The ambitious The Wind Rises is something of a special case that will divide audiences into two camps, those who find it an unforgettably beautiful and poetic ode to life, and those who tune out to its slow-moving second act, which can wear down the patience of even the well-disposed. On the other hand, the daring subject -- the engineering of technically advanced war planes by the Axis powers for use in the Second World War – is so honestly handled it should not present a problem for Western viewers.
Hayao Miyazaki, the master craftsman of hand-drawn animation, comes bumping into Venice with The Wind Rises, a gorgeous yet ultimately frustrating tribute to the Japanese airplane designer Jiro Horikoshi. Here is a film with a clean outline and a foggy centre. I wanted to love it, tried to love it and then went down in flames. It turns out that it is not always possible to view the beauty in isolation. Sometimes you need to take a long, hard look at the outside world and then perhaps connect the two.
The grim subtext of "The Wind Rises" goes largely unacknowledged, leading to a gaping hole in this otherwise beautifully realized narrative that celebrates the power of curiosity as a motivating force.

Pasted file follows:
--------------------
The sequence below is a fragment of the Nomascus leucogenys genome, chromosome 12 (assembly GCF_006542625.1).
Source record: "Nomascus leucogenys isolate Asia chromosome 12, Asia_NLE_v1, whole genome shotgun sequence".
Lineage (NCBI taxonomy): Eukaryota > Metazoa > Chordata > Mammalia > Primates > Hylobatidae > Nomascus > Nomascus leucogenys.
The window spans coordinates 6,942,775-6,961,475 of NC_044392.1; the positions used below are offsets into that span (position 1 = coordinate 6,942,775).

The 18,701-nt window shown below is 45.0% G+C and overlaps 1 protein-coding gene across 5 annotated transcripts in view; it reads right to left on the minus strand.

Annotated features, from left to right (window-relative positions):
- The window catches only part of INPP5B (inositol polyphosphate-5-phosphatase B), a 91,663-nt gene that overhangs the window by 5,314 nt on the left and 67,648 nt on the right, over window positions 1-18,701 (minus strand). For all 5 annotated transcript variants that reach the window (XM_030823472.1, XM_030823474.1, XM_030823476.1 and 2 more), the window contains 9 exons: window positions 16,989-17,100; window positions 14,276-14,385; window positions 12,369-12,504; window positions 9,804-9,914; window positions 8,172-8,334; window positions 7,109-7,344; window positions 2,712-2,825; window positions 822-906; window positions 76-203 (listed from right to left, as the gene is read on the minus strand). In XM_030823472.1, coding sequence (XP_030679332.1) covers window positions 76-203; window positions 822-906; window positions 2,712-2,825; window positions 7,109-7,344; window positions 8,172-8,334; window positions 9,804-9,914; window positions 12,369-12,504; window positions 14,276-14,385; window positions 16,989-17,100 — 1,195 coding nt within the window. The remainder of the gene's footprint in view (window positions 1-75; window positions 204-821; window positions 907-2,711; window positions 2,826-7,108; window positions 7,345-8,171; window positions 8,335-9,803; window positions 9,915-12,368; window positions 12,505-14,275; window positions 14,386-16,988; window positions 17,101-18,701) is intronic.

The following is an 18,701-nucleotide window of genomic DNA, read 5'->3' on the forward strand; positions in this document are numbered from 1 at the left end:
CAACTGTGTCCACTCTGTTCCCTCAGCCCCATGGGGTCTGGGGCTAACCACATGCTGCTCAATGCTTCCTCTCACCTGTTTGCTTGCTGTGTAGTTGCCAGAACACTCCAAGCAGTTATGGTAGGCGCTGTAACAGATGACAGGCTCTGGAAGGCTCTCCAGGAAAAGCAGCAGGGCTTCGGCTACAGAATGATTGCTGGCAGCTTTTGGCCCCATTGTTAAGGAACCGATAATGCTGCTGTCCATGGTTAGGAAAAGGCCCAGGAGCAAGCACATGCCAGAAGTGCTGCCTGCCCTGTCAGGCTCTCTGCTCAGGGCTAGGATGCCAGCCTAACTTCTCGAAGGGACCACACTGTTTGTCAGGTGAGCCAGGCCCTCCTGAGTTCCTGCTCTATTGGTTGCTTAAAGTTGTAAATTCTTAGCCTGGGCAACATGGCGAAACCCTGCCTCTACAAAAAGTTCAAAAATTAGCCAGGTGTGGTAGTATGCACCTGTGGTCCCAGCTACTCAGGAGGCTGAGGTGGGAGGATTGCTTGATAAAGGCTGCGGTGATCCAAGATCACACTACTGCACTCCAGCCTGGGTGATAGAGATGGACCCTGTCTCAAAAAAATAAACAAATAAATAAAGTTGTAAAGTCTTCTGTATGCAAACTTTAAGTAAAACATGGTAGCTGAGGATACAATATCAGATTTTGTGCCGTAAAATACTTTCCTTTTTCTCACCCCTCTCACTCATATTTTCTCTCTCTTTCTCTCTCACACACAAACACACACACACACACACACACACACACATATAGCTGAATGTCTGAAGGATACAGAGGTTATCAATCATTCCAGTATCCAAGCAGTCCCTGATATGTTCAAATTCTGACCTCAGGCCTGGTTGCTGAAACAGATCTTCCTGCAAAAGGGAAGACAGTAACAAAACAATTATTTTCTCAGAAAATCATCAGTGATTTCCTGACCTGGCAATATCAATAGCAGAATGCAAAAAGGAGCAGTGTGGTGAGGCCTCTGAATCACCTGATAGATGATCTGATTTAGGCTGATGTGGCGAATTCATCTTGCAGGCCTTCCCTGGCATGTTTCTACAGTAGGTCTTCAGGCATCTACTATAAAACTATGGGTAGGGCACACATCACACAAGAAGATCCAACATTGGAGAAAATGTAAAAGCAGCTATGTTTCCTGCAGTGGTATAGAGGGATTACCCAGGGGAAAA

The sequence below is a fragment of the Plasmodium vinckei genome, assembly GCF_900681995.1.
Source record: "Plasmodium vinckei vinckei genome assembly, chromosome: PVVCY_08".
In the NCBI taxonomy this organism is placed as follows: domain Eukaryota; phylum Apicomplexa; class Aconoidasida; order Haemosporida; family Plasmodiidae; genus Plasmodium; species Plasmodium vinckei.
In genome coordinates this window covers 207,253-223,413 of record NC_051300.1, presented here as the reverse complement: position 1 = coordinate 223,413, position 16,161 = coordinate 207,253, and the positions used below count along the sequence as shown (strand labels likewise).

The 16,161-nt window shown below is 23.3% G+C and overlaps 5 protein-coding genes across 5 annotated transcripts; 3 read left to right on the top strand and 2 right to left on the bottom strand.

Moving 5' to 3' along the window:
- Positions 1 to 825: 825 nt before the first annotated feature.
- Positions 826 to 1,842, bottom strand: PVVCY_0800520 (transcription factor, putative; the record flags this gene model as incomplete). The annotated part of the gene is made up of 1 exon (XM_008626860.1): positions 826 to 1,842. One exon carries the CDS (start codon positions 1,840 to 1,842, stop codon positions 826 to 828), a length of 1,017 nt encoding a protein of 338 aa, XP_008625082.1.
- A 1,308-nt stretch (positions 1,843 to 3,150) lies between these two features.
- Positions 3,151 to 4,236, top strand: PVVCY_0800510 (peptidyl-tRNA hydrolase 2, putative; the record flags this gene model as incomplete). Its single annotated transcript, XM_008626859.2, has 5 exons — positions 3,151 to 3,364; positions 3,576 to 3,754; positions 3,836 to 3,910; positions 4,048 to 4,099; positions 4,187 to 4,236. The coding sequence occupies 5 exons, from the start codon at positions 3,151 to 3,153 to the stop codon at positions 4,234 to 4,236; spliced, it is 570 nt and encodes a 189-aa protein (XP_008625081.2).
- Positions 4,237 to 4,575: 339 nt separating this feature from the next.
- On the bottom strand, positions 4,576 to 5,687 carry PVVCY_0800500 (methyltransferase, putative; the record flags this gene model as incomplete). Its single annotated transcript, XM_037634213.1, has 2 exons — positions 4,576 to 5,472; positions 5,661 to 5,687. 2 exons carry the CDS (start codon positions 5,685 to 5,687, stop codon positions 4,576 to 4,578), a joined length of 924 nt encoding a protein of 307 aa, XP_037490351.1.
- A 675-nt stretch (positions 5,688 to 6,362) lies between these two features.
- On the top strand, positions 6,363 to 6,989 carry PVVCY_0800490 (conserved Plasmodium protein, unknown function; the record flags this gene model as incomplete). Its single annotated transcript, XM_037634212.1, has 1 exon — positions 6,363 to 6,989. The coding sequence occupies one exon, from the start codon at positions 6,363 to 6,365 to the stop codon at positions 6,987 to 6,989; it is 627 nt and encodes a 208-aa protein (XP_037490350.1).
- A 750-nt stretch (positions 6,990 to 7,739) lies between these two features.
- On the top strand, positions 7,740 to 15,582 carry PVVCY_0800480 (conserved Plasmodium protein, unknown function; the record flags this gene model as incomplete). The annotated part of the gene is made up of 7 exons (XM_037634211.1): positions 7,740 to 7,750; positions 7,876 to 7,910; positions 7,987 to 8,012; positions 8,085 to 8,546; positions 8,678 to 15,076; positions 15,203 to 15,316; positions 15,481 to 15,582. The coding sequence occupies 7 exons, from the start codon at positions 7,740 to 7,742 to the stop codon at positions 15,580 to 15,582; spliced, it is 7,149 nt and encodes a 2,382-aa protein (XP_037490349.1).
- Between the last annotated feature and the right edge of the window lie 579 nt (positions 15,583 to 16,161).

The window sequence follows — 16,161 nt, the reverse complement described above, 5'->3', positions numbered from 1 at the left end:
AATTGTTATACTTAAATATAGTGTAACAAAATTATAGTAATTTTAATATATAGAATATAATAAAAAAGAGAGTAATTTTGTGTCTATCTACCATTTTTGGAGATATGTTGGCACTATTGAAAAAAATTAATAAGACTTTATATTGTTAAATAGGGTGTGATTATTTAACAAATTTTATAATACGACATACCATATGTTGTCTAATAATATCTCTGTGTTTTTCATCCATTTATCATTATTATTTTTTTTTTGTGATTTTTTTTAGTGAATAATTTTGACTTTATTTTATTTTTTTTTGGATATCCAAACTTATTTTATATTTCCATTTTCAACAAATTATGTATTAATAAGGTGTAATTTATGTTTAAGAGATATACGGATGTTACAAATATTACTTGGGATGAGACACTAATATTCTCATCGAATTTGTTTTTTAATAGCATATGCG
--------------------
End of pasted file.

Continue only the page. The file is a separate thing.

For that reason, "The Wind Rises" can be largely forgiven for its apolitical outlook, as Miyazaki trades an interest in the ramifications of Horikoshi's work for his continuing investment in it. Horikoshi's commitment to crafting an apparatus on par with the ethereal machines he imagines can be easily seen as a vessel for Miyazaki to explore his own creative process. Having proven his talent time and again, the master has explained himself.
One man’s dream of flight and an entire nation’s dream of technological and military supremacy give rise to “The Wind Rises,” Hayao Miyazaki’s elegiac, hauntingly beautiful historical drama inspired by the life of aviation engineer Jiro Horikoshi, who designed Japan’s A6M (or “Zero”) fighter plane. As grown-up as 2008’s “Ponyo” was tot-friendly, Miyazaki’s 11th feature draws a sober, socially astute portrait of Japan between the two World Wars, marked by flights of incredible visual fancy, harrowing images of poverty and destruction, and touches of swooning romance.
As an avowed Miyazaki-ite, did I love The Wind Rises? On a first watch, no – but it strikes me that fanboyish adoration would be entirely the wrong response to this film, just as you wouldn’t walk out of a late-period Ozu or Bresson punching the air and whooping for a sequel.
“Artists are only active for ten years,” one character tells Jiro. “We engineers are the same. Live your ten years to the full.” Miyazaki, who is both artist and engineer, has now lived his decade three times over, and yet he continues to astonish.
So it seems both a reassuring assertion of identity and an audacious imposition when Miyazaki finds room almost straight away in "The Wind Rises" for extended -- forgive me -- flights of fancy: dream sequences in which some airplanes seem to distort and grow plumage, gliding (and falling) through the atmosphere with scarcely more human agency than the eerily self-propelled steel creatures of Disney's "Planes." Speaking of which, if we only needed one animated ode to the thrills of aviation on our screens this year -- and we do -- this is certainly it.